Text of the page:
The album includes ten tracks of all original compositions, six from Fries and two each from Palombi and Hall. They start of with Fries' "Open Water," a lightly swinging, upbeat tune that introduces the telepathic communication among the trio. Palombi's solo brings a bit of apprehension, yet still hopeful. The bassist contributes a more joyful solo to Fries' festive "Circle Dance." The pianist's "Clockwork" is reminiscent of compositions for Lynne Arriale, as he engages himself in two and even three-way conversations like a mini-travelogue, while Hall's continual punctuations keep your ears wondering, what's next? Fries describes his "Airstream" as optimistic, and it is indeed upbeat, laid-back, playful and bluesy, like Keith Jarrett on a bright day; Palombi adds a bouncy solo. One of the album's most exquisite tracks, Fries'  swaying "The Night Watch"  has an old fashioned ballad feel, while Hall kicks up some fine sonic dust.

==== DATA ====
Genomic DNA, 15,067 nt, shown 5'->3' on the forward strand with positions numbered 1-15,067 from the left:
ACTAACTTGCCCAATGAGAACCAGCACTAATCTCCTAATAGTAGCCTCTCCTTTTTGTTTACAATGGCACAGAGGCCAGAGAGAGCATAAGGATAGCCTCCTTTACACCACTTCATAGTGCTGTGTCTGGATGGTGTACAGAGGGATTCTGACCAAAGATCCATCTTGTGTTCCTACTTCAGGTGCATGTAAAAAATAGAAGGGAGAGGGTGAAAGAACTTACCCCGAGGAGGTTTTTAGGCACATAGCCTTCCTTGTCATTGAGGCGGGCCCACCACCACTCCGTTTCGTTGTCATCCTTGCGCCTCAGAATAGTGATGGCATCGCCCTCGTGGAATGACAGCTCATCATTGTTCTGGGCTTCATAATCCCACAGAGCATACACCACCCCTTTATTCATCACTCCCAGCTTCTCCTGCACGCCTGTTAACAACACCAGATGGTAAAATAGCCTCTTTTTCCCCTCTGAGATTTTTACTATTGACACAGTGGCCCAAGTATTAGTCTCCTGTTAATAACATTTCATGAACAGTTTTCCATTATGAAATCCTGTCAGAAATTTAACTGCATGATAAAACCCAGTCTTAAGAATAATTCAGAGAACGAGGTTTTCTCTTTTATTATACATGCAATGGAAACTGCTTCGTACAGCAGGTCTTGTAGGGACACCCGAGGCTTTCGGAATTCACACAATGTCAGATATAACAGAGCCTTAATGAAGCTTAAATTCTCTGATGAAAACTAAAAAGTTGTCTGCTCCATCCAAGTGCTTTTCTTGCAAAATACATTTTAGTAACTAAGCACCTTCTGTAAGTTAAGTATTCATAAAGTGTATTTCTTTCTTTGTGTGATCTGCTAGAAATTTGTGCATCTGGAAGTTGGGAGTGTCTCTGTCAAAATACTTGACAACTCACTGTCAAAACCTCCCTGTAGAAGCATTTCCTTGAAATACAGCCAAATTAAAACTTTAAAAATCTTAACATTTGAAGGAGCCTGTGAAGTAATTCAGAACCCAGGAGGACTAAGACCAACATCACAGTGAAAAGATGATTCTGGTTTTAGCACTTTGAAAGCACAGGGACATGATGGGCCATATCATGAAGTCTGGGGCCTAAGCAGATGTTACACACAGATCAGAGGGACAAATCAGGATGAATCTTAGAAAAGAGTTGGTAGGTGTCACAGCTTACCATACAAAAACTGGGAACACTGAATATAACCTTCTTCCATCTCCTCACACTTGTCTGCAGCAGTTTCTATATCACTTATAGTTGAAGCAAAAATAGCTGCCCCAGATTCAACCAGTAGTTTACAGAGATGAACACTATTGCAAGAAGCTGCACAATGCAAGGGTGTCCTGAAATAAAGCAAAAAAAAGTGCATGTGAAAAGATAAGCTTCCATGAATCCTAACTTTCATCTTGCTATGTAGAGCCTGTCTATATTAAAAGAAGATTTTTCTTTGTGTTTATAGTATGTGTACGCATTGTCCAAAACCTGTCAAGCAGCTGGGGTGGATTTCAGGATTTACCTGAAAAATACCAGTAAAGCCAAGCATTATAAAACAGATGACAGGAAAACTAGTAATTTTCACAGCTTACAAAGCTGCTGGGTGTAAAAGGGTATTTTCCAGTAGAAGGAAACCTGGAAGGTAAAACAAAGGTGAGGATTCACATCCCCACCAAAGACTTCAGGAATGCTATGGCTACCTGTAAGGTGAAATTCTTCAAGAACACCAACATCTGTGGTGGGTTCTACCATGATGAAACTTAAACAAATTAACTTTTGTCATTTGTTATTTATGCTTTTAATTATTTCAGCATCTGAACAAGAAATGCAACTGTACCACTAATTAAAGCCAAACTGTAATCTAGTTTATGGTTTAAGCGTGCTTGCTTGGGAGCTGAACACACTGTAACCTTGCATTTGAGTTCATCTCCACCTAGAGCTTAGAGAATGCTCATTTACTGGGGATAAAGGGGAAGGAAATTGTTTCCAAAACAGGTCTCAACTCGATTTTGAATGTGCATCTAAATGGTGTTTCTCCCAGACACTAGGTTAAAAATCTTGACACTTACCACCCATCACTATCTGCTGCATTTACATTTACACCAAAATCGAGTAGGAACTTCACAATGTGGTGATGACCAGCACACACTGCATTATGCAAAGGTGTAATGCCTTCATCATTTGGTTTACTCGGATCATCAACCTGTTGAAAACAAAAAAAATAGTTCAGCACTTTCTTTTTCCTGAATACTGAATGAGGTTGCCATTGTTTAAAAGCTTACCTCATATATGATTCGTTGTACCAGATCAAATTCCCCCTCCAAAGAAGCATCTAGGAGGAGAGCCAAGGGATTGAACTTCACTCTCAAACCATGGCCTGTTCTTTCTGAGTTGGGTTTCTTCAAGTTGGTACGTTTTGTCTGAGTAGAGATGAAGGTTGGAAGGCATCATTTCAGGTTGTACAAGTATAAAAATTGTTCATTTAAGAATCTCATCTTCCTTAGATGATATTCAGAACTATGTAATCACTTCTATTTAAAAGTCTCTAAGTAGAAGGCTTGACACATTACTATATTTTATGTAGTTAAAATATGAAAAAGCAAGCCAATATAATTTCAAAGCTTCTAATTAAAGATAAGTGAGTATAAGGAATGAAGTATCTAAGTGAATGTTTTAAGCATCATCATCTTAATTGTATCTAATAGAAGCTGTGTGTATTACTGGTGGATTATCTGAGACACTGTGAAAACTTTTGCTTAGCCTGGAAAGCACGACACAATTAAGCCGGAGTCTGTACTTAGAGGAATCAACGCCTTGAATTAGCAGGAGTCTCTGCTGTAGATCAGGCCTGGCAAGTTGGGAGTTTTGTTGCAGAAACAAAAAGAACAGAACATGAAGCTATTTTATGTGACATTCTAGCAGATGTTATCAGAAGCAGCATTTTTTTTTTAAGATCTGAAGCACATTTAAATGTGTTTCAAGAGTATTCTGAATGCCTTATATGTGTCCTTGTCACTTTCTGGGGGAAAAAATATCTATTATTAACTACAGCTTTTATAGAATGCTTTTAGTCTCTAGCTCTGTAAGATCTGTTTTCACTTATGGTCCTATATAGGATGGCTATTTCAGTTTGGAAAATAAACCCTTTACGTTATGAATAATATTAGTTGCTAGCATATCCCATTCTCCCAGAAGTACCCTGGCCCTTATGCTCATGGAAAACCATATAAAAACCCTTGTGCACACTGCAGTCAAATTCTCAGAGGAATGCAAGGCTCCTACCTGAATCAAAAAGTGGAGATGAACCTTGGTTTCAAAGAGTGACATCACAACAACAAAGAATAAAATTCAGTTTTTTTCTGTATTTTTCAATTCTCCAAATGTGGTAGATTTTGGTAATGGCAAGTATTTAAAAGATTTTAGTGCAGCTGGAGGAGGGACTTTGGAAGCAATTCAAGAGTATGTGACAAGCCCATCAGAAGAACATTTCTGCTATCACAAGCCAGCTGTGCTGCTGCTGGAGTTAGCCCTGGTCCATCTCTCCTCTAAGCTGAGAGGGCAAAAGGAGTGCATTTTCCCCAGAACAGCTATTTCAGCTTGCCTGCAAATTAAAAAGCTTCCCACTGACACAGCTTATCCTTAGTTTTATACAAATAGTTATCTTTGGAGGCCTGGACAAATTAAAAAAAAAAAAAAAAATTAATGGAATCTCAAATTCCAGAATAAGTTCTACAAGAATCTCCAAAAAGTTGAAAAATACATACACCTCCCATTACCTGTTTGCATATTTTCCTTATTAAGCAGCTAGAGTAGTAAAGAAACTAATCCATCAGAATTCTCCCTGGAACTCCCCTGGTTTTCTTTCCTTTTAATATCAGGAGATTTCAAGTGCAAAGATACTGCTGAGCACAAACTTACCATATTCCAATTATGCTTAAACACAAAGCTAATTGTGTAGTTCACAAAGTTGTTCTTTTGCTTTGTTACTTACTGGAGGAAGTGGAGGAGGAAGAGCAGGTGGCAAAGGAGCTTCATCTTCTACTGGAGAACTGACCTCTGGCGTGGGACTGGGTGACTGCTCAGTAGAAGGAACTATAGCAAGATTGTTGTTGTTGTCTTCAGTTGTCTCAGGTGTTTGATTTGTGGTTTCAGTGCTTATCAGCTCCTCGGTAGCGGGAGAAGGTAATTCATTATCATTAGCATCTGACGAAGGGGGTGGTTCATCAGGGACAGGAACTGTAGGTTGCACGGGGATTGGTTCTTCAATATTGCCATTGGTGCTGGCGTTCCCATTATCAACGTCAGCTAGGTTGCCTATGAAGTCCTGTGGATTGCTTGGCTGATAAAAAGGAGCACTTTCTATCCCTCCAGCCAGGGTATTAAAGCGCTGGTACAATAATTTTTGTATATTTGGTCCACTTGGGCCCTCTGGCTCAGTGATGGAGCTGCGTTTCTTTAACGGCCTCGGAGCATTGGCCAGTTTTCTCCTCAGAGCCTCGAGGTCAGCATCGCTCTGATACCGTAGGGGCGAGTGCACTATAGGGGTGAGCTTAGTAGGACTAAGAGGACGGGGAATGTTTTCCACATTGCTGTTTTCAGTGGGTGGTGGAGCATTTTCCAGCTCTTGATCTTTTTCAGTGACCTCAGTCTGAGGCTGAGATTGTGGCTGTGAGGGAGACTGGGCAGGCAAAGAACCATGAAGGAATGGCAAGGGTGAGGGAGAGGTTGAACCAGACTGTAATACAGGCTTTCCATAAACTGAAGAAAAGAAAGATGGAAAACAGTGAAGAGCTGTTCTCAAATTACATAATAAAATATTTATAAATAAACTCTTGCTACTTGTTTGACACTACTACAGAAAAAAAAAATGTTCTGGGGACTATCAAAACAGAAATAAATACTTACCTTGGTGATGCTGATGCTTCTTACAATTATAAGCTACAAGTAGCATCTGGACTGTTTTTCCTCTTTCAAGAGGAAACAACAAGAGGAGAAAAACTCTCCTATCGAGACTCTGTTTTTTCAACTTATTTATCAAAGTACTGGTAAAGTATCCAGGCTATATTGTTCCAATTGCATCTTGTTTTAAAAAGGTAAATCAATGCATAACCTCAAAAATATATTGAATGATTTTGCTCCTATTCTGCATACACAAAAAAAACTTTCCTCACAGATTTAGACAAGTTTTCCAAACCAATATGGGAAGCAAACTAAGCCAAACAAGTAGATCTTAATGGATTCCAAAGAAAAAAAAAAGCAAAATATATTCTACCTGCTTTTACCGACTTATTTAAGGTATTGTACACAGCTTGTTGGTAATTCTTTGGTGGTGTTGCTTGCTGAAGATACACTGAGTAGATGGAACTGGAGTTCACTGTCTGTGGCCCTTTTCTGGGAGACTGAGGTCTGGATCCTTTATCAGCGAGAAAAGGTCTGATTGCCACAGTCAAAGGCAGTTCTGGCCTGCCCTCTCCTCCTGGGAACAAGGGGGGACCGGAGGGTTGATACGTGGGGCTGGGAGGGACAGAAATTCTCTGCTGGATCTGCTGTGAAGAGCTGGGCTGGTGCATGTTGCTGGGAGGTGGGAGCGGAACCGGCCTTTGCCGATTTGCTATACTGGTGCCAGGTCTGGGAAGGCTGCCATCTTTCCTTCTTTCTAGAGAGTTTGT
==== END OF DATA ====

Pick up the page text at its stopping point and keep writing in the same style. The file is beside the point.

Phil Palombi contributes the beautiful "Cielo," featuring bass and piano in counterpoint, generating a pastoral ambience. Palombi's title track starts with a distant drum rumble and sparse piano lines, then builds momentum like an adventure tale, while the bassist's solo adds fine details to the storyline.  With "Song for Butterfly," Drummer Hall provides delicate patterns in a slow meandering ballad, with Palombi setting a steady pulse from the deep end of the bass. Hall's "Josie Bebop" --dedicated to his daughter--is as loose and playful as his previous composition was delicate.


The album closes with Fries' "Compassion," starting with Hall's regal percussion as if a funereal ballad, as if written to honor a friend or mentor's recent passing. Palombi's mournful solo is one of the album's instrumental highlights. This track--indeed the entire album-- is as good an example of trio communication as one can find in the modern piano trio canon, with each instrument contributing significantly to the impact of the whole. The pieces just fit together perfectly.